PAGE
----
“The Giver” by Lois Lowry
Another one of my all-time-favorites! Being able to feel may hurt sometimes, but we aren’t truly living without feelings!
I opted for lighter fare this time and have just finished (last night!) reading
Wit’s End by Karen Joy Fowler
Overall it was an amusing read though I got annoyed when the author added all kind of details like “her father was really her uncle” (oh, come on!).
The book is all about blogging though, and I enjoyed that!
We own the first two books of this amazing series. It’s a wonderful fantasy of an isolated place where humans and dinosaurs coexist in harmony. They share language and technology and friendship ( I love the dinosaur character that’s an interpreter!).
This series is very special in that not only is it a good story but the pictures are amazing, and are an integral part of the story. You MUST look at the pictures (spend time looking at them) in order to get all the information.
Our boys and I had such a good time with it that for a while I tried to translate it into Hebrew. I did a section and even discussed it with a publisher who loved the story ( her kids loved it too!) . However, after looking at the large format and the amount of drawings in color said there was no point in even contacting the publisher. The Hebrew speaking book market is too small to support such an expensive publication.
I’m reading “Them” by Joyce Carol Oates and I’m having a hard time with it. I don’t think I will be able to finish it.
She writes beautifully! I appreciate how when the situation becomes crystal clear and you know what is about to happen, she ” fasts forwards” to the next scene. No sense wasting words on that.
The characters seem so real and believable. And that’s my problem. The book is incredible depressing. Generation after generation caught in povery with an abusive family environment which keeps repeating itself. People living in a hopeless cycle.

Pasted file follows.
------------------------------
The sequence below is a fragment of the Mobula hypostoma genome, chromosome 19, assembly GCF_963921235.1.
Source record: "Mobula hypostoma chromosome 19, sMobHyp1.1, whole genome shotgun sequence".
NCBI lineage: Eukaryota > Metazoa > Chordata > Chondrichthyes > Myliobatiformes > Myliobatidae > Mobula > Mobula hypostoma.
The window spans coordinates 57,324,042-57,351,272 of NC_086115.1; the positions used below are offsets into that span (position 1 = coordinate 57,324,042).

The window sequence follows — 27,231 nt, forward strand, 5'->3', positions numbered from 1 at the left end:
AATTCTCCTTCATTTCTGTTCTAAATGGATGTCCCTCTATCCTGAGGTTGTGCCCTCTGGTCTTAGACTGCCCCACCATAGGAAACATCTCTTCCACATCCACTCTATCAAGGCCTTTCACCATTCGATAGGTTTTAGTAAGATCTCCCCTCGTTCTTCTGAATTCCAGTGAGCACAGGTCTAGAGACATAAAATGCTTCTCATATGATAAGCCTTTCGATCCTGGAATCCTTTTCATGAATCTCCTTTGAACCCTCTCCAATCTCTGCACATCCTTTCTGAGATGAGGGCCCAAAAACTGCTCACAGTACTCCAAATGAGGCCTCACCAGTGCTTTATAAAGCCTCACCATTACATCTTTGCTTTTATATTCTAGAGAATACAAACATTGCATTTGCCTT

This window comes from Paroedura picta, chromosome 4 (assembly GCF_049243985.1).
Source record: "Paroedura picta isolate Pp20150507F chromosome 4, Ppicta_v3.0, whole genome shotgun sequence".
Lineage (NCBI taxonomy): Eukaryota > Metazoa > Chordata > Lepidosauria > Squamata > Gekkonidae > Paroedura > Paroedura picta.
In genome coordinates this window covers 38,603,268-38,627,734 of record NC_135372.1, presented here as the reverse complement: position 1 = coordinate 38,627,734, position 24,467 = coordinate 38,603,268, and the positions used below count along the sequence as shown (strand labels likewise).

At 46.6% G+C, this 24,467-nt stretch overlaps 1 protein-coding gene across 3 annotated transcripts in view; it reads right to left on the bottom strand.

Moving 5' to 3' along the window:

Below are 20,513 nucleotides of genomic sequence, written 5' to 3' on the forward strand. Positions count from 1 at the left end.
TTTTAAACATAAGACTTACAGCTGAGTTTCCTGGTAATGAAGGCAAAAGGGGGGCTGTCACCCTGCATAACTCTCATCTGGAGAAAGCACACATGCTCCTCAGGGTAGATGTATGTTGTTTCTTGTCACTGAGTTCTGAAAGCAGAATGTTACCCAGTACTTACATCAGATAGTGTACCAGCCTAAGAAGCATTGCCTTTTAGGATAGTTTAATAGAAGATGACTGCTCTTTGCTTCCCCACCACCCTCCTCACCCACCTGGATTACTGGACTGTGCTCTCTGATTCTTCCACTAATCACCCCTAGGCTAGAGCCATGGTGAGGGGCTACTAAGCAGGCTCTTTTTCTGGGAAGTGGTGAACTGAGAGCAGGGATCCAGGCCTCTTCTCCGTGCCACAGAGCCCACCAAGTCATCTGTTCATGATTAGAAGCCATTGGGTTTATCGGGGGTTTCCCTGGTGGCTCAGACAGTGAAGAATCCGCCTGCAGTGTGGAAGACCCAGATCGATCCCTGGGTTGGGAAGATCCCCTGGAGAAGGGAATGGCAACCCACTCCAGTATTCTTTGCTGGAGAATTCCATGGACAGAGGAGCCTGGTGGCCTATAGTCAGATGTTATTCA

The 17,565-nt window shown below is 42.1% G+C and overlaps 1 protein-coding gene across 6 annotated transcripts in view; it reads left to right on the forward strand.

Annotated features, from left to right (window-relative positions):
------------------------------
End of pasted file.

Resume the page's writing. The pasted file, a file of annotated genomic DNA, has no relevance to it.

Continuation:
I read and have read sad books. “A History” by Elsa Morante was absolutely tragic. But I can’t bear this one!
I loved this when I was growing up, I enjoyed this book so much with my own boys and read it a few times on my own. A combination of “delicious” use of language and ideas that are so true, relate to life so well!
One example, a child who grows from top down, and wonders how we do it our way! the older you get you keep seeing things from a different perspective when you grow UP but when you grow DOWN your perspective doesn’t change. what a great discussion- opener with children!
Well, after reading two books in a row relating to the World War 2 (“A History” by Elsa Morante about the war in Rome and the one from my previous post about Roald Dahl) I chose something completely different!
Now I’m reading “The Shipping News”, by E. Annie Proulx, which takes place in Newfoundland. A very readable novel and I love the author’s clever use of quotes from Ashley’s “Book of Knots”! Knots as a metaphor to life’s issues – brilliant!
This book is marvelous for both the family and the classroom. My boys love it! Each page is devoted to a letter of the alphabet (sometimes a double page). There is a huge amount of amazing drawings of things beginning with that letter, some easy to spot, others requiring some effort. I don’t think we ever found everything on some of the pages!
For pupils in class with small vocabularies I supply a brief word list for every page and they look up the words in their dictionaries and then find the pictures. Works very well!
The Irregulars: Roald Dahl and the British Spy Ring in Wartime Washington
by Jennet Conant
This is what I’m reading now. For me the name Roald Dahl had always been associated with Willie Wonka and Charlie from the famous chocolate factory! I had no idea he was a dashing young British RAF pilot involved in “hush-hush” activities during WWII in Washington!
“Last Chance to See” by Douglas Adams and Mark Carwardine
My 16 year old, nature-loving son, had told many times I should read this book and for some reason I just kept postponing it. I kind of forgot who the author was and was kind of worried it would be boring. NO WAY!
I’m quoting from the back cover here because this is an apt description:
“After years of reflecting on the absurdities of life on other planets, Douglas Adams (you know, the one from The Hitchhiker’s Guide to the Galaxy!) teamed up with zoologist Mark Carwardine to find out what was happening to life on this one…”
It is delightful to read and I was repeatedly amazed how by using COMEDY, Adams made some very serious points about the world!